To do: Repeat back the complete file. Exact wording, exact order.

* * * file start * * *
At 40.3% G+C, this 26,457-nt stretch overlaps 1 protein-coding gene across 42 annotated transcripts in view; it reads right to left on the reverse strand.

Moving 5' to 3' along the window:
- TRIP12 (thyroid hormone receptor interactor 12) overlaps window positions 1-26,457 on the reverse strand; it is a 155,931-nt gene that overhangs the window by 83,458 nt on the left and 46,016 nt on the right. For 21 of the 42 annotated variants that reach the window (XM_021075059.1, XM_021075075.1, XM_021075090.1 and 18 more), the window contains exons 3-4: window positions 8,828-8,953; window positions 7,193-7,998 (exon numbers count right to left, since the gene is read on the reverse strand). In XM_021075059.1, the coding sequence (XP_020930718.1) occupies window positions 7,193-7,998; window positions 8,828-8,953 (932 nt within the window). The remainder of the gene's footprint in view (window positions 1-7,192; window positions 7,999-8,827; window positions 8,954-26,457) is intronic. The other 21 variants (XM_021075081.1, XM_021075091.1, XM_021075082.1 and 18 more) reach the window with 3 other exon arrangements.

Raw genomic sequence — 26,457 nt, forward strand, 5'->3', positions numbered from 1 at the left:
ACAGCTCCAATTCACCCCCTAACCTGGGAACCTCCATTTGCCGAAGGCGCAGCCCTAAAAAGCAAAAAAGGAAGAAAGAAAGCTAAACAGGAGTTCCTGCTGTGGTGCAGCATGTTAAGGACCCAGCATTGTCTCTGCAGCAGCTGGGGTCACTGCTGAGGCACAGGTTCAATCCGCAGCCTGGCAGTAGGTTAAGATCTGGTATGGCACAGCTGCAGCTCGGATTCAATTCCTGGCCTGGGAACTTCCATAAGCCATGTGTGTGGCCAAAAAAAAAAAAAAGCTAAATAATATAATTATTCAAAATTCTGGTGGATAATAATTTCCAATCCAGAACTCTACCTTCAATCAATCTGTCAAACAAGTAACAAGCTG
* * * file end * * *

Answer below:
At 40.3% G+C, this 26,457-nt stretch overlaps 1 protein-coding gene across 42 annotated transcripts in view; it reads right to left on the reverse strand.

Moving 5' to 3' along the window:
- TRIP12 (thyroid hormone receptor interactor 12) overlaps window positions 1-26,457 on the reverse strand; it is a 155,931-nt gene that overhangs the window by 83,458 nt on the left and 46,016 nt on the right. For 21 of the 42 annotated variants that reach the window (XM_021075059.1, XM_021075075.1, XM_021075090.1 and 18 more), the window contains exons 3-4: window positions 8,828-8,953; window positions 7,193-7,998 (exon numbers count right to left, since the gene is read on the reverse strand). In XM_021075059.1, the coding sequence (XP_020930718.1) occupies window positions 7,193-7,998; window positions 8,828-8,953 (932 nt within the window). The remainder of the gene's footprint in view (window positions 1-7,192; window positions 7,999-8,827; window positions 8,954-26,457) is intronic. The other 21 variants (XM_021075081.1, XM_021075091.1, XM_021075082.1 and 18 more) reach the window with 3 other exon arrangements.

Raw genomic sequence — 26,457 nt, forward strand, 5'->3', positions numbered from 1 at the left:
ACAGCTCCAATTCACCCCCTAACCTGGGAACCTCCATTTGCCGAAGGCGCAGCCCTAAAAAGCAAAAAAGGAAGAAAGAAAGCTAAACAGGAGTTCCTGCTGTGGTGCAGCATGTTAAGGACCCAGCATTGTCTCTGCAGCAGCTGGGGTCACTGCTGAGGCACAGGTTCAATCCGCAGCCTGGCAGTAGGTTAAGATCTGGTATGGCACAGCTGCAGCTCGGATTCAATTCCTGGCCTGGGAACTTCCATAAGCCATGTGTGTGGCCAAAAAAAAAAAAAAGCTAAATAATATAATTATTCAAAATTCTGGTGGATAATAATTTCCAATCCAGAACTCTACCTTCAATCAATCTGTCAAACAAGTAACAAGCTG